It also means you have to embrace automation in a big way, so as to mitigate the need to throw more and more bodies at a problem that can and should be handled with predictive analytics tools, as well as artificial intelligence and machine learning. You cannot build an army of security analysts big enough to fight off the bad guys. Many have tried, and it cannot be done, because the state of the art in cybercrime is moving way too fast for manual approaches to work.
This is a critical element in determining cybersecurity ROI, because so much of the economic impact of cyber events–from garden-variety malware and phishing to advanced persistent threats and malevolent ransomware–is based on what is likely to happen in the near future as attackers employ increasingly stealth and sophisticated techniques to attack new, vulnerable sources.
Think of all those new kinds of endpoints proliferating your organization’s landscape. Notebooks, tablets, and smartphones under your BYOD policies. Cloud-based services, from file-sync-and-share to SaaS applications relied on throughout the organization. And, of course, the flood of connected things that hackers target in weaponizing seemingly innocent copiers, door alarms, and RFID-enabled loading docks.
Organizations can also start to get a handle on developing a more sophisticated, more accurate ROI profile of cybersecurity investments by undertaking forensic analysis of recent security events. That kind of analysis can be done by expert security consultants, but there also are some pretty good digital tools you can deploy on your own analysis.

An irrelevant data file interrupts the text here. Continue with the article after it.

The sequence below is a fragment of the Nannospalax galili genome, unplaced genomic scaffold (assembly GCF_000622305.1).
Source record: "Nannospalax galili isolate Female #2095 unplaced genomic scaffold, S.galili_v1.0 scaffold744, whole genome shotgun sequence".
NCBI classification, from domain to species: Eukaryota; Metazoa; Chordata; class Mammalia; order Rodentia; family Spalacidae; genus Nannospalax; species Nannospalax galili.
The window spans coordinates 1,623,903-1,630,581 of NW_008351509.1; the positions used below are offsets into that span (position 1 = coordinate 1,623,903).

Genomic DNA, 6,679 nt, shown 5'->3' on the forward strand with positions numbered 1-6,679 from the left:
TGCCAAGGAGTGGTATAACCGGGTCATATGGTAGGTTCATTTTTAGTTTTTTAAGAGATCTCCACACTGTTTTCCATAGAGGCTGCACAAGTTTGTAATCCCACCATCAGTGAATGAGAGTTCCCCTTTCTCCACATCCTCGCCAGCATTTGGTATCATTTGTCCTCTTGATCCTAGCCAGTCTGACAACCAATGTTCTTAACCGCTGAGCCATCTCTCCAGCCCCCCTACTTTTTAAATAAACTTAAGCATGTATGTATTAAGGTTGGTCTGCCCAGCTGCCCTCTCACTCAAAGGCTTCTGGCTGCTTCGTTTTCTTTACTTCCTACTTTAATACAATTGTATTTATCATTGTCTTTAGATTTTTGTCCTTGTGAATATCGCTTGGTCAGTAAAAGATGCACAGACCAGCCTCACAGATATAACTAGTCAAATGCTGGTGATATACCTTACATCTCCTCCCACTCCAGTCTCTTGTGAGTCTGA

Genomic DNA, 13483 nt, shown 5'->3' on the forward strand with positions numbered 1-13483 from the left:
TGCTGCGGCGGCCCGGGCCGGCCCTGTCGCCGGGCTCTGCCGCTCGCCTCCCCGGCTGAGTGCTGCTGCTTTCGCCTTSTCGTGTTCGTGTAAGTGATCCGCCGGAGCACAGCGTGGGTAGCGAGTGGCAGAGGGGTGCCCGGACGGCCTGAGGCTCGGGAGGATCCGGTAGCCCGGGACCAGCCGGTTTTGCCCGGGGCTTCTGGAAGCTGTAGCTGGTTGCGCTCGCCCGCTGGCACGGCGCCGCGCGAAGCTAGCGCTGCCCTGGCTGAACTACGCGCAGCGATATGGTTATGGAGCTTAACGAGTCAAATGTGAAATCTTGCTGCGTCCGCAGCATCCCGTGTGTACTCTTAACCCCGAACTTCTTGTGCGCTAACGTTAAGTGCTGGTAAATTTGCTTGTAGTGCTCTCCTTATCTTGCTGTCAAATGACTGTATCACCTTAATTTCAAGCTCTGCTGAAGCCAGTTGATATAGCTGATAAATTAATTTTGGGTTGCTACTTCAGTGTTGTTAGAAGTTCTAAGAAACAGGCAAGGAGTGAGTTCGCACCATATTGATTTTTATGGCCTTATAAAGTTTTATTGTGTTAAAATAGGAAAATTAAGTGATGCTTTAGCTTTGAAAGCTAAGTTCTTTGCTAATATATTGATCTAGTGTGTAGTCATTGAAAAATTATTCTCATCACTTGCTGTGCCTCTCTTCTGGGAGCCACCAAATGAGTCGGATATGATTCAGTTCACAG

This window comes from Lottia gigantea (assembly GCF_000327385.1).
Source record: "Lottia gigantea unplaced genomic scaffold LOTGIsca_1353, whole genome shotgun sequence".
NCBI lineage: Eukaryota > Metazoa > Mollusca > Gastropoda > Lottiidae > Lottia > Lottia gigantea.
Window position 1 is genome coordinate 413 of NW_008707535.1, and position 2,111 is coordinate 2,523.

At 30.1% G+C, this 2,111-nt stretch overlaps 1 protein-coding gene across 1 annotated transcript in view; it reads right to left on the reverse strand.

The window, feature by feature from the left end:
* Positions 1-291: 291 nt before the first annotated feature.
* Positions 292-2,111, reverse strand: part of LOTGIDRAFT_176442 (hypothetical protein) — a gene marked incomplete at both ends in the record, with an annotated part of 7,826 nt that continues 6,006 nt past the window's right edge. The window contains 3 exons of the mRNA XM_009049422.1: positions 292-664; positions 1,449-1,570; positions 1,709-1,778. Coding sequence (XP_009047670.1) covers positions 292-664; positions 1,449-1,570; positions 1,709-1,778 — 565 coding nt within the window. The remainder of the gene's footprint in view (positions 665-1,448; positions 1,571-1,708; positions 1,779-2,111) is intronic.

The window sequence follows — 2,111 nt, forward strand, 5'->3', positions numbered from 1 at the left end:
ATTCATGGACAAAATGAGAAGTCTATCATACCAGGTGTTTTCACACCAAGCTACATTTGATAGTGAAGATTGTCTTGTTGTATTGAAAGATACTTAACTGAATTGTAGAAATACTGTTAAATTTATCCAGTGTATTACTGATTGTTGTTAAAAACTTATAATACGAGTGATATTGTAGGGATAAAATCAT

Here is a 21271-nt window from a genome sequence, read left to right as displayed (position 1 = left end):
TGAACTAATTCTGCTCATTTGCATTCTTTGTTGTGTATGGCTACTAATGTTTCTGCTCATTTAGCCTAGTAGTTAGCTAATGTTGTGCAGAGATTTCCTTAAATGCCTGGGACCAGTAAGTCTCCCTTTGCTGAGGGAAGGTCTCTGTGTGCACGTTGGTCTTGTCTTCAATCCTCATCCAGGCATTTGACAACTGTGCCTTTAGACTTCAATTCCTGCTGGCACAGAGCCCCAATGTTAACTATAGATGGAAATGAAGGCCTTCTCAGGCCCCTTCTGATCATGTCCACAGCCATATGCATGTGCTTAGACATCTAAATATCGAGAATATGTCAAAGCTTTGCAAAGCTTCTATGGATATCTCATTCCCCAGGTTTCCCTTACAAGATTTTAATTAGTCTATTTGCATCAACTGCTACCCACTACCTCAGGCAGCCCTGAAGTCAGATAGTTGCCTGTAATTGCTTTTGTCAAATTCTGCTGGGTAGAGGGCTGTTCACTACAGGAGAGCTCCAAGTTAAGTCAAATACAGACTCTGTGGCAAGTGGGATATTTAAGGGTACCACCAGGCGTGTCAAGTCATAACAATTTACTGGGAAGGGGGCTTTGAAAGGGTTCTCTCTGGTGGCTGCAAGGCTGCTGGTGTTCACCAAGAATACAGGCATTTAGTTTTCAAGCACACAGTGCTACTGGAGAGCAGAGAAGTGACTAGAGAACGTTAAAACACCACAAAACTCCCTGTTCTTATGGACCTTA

Whatever ROI analysis approach you take, it’s also important to evaluate your findings in context. What do other organizations of your size experience when using a particular intrusion-detection strategy? Or, others in your industry? That’s not to say that you should make decisions simply by mirroring what others are doing–after all, every organization’s challenges and business goals are unique. What may be a satisfactory ROI figure for one organization can be pitiful for another.
And, ROI must be measured and evaluated in a business context: How do our cybersecurity investments map to our business goals? That way, you can determine if a seemingly big-ticket investment is a better choice than a couple of smaller, less expensive decisions–or the other way around. After all, if your number-one business goal is to provide a superior online shopping experience, you’ll likely become more comfortable investing in a seemingly expensive identity theft detection-and-prevention solution than you might if your top goal is to increase inventory turns.
Finally, spending money on cybersecurity–just like spending money on everything from marketing promotions to new headquarters facilities–must be framed against a critical issue: Security and IT organizations are ultimately spending other people’s money. “You’re making tough, essential choices on how best to use shareholders’ money,” said Zutshi. “And it’s not just a decision made by the CIO or CISO; all business executives and board members have a fiduciary responsibility to make decisions on cybersecurity spending that help them achieve specific business outcomes.”
And unless you have clear, relevant metrics on the impact of your cybersecurity spending and its alignment against key business goals, you don’t know if your money is well-spent or wasted.
Just like John Wanamaker feared.
Mike Perkowski, co-founder of New Reality Media, is an award-winning journalist who founded, led, or helped develop some of the most successful and influential high-tech media properties over the past several decades